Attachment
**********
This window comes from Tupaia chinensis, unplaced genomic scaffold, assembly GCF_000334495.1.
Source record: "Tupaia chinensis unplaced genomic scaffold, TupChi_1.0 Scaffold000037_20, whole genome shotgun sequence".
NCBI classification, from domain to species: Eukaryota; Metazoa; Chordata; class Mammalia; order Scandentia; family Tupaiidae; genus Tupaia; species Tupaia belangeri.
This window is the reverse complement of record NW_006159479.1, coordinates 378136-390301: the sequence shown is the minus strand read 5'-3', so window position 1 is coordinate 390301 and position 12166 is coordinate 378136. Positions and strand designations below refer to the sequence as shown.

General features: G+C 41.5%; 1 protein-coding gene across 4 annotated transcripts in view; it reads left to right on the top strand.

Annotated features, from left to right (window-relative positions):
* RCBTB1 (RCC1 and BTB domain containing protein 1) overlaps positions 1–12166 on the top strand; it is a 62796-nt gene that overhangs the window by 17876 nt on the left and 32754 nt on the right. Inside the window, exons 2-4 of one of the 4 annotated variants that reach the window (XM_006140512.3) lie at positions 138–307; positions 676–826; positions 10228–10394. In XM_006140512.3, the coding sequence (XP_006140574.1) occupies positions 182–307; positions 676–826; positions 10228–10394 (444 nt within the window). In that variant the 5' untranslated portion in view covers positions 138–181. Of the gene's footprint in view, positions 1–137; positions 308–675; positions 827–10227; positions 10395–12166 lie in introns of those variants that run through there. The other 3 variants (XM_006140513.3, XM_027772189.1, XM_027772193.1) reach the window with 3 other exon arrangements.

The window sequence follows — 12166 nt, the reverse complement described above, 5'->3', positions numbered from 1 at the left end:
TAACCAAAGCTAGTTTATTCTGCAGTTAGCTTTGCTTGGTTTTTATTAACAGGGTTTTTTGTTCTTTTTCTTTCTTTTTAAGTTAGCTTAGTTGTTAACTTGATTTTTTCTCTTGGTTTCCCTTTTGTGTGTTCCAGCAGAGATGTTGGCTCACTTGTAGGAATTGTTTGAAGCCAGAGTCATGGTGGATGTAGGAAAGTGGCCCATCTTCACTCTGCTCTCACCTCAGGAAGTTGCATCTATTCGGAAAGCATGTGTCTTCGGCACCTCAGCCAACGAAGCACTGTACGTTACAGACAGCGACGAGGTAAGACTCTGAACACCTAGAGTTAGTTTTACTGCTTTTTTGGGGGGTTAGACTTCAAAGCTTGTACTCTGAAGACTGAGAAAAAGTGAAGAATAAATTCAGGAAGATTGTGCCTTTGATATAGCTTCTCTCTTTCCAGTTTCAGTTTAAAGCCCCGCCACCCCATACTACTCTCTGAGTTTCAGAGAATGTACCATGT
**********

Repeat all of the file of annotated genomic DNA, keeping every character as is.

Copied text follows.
This window comes from Tupaia chinensis, unplaced genomic scaffold, assembly GCF_000334495.1.
Source record: "Tupaia chinensis unplaced genomic scaffold, TupChi_1.0 Scaffold000037_20, whole genome shotgun sequence".
NCBI classification, from domain to species: Eukaryota; Metazoa; Chordata; class Mammalia; order Scandentia; family Tupaiidae; genus Tupaia; species Tupaia belangeri.
This window is the reverse complement of record NW_006159479.1, coordinates 378136-390301: the sequence shown is the minus strand read 5'-3', so window position 1 is coordinate 390301 and position 12166 is coordinate 378136. Positions and strand designations below refer to the sequence as shown.

General features: G+C 41.5%; 1 protein-coding gene across 4 annotated transcripts in view; it reads left to right on the top strand.

Annotated features, from left to right (window-relative positions):
* RCBTB1 (RCC1 and BTB domain containing protein 1) overlaps positions 1–12166 on the top strand; it is a 62796-nt gene that overhangs the window by 17876 nt on the left and 32754 nt on the right. Inside the window, exons 2-4 of one of the 4 annotated variants that reach the window (XM_006140512.3) lie at positions 138–307; positions 676–826; positions 10228–10394. In XM_006140512.3, the coding sequence (XP_006140574.1) occupies positions 182–307; positions 676–826; positions 10228–10394 (444 nt within the window). In that variant the 5' untranslated portion in view covers positions 138–181. Of the gene's footprint in view, positions 1–137; positions 308–675; positions 827–10227; positions 10395–12166 lie in introns of those variants that run through there. The other 3 variants (XM_006140513.3, XM_027772189.1, XM_027772193.1) reach the window with 3 other exon arrangements.

The window sequence follows — 12166 nt, the reverse complement described above, 5'->3', positions numbered from 1 at the left end:
TAACCAAAGCTAGTTTATTCTGCAGTTAGCTTTGCTTGGTTTTTATTAACAGGGTTTTTTGTTCTTTTTCTTTCTTTTTAAGTTAGCTTAGTTGTTAACTTGATTTTTTCTCTTGGTTTCCCTTTTGTGTGTTCCAGCAGAGATGTTGGCTCACTTGTAGGAATTGTTTGAAGCCAGAGTCATGGTGGATGTAGGAAAGTGGCCCATCTTCACTCTGCTCTCACCTCAGGAAGTTGCATCTATTCGGAAAGCATGTGTCTTCGGCACCTCAGCCAACGAAGCACTGTACGTTACAGACAGCGACGAGGTAAGACTCTGAACACCTAGAGTTAGTTTTACTGCTTTTTTGGGGGGTTAGACTTCAAAGCTTGTACTCTGAAGACTGAGAAAAAGTGAAGAATAAATTCAGGAAGATTGTGCCTTTGATATAGCTTCTCTCTTTCCAGTTTCAGTTTAAAGCCCCGCCACCCCATACTACTCTCTGAGTTTCAGAGAATGTACCATGT